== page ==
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28 febbraio 2007

Italians have the worst psychological health in Europe

Filippo Ceccarelli, su Repubblica di oggi, commenta quanto ha scritto sul Financial Times il Prof. Andrew Oswald. Eccone il testo originale.

By a large margin, Italians have the worst psychological health in Europe

By Andrew Oswald, ft.com

Published: February 26 2007 02:00 | Last updated: February 26 2007 02:00

From Prof Andrew Oswald.

Sir, You are right to point to Italy's economic problems ("Prodding Italy's centre towards a coalition", editorial February 23). But the best evidence that something has gone wrong inside that nation is not to be found with an economist's traditional weighing scales.

My colleague David Blanchflower and I have been examining the first data to measure consistently the quality of European countries' mental health from London to Berlin. This is clearly a complex task but one approach is to construct for each nation a so-called General Health Questionnaire score. A GHQ score is a measure of psychological distress, is commonly used by doctors and epidemiologists, and was designed originally for the early detection of psychiatric problems in individual patients.

We have done such a calculation for each country. The method amalgamates answers to a set of standardised GHQ questions that include: Have you recently lost much sleep over worry? Felt constantly under strain? Felt you could not overcome your difficulties? Been feeling unhappy and depressed? Been losing confidence in yourself? Been thinking of yourself as a worthless person?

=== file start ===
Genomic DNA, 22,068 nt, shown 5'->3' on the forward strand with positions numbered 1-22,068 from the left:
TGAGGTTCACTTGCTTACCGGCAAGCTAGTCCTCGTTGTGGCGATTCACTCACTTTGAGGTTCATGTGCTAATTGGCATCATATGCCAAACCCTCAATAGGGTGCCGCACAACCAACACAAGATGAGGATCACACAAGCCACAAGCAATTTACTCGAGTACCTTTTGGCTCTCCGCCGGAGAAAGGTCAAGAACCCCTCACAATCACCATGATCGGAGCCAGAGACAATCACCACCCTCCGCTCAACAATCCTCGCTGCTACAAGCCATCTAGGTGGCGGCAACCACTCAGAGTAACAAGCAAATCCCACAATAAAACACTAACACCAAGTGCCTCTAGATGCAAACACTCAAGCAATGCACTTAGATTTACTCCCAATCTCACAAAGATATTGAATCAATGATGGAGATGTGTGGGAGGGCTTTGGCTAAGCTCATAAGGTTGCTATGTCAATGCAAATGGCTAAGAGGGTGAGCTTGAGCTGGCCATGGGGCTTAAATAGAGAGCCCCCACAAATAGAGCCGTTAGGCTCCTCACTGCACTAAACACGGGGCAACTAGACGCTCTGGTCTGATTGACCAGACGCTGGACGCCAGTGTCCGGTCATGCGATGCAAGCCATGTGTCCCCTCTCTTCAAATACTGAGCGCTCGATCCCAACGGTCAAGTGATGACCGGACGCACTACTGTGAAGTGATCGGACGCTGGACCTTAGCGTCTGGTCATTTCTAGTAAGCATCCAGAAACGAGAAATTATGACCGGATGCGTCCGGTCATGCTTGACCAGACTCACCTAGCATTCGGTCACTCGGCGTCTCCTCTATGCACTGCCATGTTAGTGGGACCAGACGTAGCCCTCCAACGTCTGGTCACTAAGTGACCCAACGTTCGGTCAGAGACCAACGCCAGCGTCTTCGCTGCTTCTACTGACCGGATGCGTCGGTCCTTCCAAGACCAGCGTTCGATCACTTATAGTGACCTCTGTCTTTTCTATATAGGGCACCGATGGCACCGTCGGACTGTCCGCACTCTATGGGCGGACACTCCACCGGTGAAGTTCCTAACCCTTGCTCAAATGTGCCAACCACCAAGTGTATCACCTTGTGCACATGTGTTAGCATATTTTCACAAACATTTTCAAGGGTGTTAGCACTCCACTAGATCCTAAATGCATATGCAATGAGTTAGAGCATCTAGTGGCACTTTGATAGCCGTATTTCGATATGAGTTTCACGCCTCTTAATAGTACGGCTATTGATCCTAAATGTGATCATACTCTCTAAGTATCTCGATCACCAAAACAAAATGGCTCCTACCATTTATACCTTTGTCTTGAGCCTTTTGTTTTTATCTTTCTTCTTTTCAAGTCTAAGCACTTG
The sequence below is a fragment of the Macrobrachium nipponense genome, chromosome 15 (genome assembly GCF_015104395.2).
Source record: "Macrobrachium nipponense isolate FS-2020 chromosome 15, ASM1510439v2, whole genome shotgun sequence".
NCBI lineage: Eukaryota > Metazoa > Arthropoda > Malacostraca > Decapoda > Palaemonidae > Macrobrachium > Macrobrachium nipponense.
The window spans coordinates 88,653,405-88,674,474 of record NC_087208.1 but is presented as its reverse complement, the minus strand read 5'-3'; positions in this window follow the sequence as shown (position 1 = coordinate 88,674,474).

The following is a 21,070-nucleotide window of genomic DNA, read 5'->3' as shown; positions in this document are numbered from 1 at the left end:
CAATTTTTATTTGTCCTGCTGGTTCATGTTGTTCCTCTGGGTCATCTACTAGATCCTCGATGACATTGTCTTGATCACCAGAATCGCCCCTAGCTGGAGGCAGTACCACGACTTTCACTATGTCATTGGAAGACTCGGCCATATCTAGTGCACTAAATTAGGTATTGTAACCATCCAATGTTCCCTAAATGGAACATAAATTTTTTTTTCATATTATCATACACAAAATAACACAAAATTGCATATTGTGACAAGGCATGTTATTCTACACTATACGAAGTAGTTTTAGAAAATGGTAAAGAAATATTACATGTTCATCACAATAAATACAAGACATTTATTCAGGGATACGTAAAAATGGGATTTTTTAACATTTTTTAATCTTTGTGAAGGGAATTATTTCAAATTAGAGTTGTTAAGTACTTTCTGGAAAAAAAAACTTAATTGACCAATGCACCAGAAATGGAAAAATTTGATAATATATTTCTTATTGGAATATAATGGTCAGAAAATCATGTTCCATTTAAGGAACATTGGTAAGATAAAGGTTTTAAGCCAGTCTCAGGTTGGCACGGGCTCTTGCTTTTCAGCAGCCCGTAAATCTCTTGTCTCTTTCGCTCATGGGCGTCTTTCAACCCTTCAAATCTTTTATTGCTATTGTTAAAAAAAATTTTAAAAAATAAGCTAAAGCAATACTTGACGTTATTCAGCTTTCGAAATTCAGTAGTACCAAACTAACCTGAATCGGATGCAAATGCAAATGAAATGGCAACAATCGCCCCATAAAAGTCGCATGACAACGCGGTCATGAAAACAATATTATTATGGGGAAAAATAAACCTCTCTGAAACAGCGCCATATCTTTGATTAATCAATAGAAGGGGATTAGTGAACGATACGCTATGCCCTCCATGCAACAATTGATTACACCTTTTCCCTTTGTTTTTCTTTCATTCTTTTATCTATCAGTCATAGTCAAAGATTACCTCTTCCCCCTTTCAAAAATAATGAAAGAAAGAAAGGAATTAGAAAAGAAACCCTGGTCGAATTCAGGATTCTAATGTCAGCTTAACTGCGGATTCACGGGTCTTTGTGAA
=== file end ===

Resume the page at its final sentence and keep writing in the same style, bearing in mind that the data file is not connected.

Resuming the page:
Italy's numbers surprised us. It emerges by a large margin as the European country with the worst psychological health - namely, the most extreme GHQ distress score - out of the 16 nations on which we have large, random samples of citizens.

An equivalent point is visible elsewhere in the data. In Italy, only 11 per cent of randomly sampled people say they are very satisfied with their lives. This contrasts with the Danes at 66 per cent, the Dutch at 52 per cent, the Swedes at 38 per cent, and the British at 37 per cent.

Money can be useful to a country, but mental health seems a better benchmark.

Andrew Oswald,
Professor of Economics,  University of Warwick, Coventry CV4 7AL
Copyright The Financial Times Limited 2007




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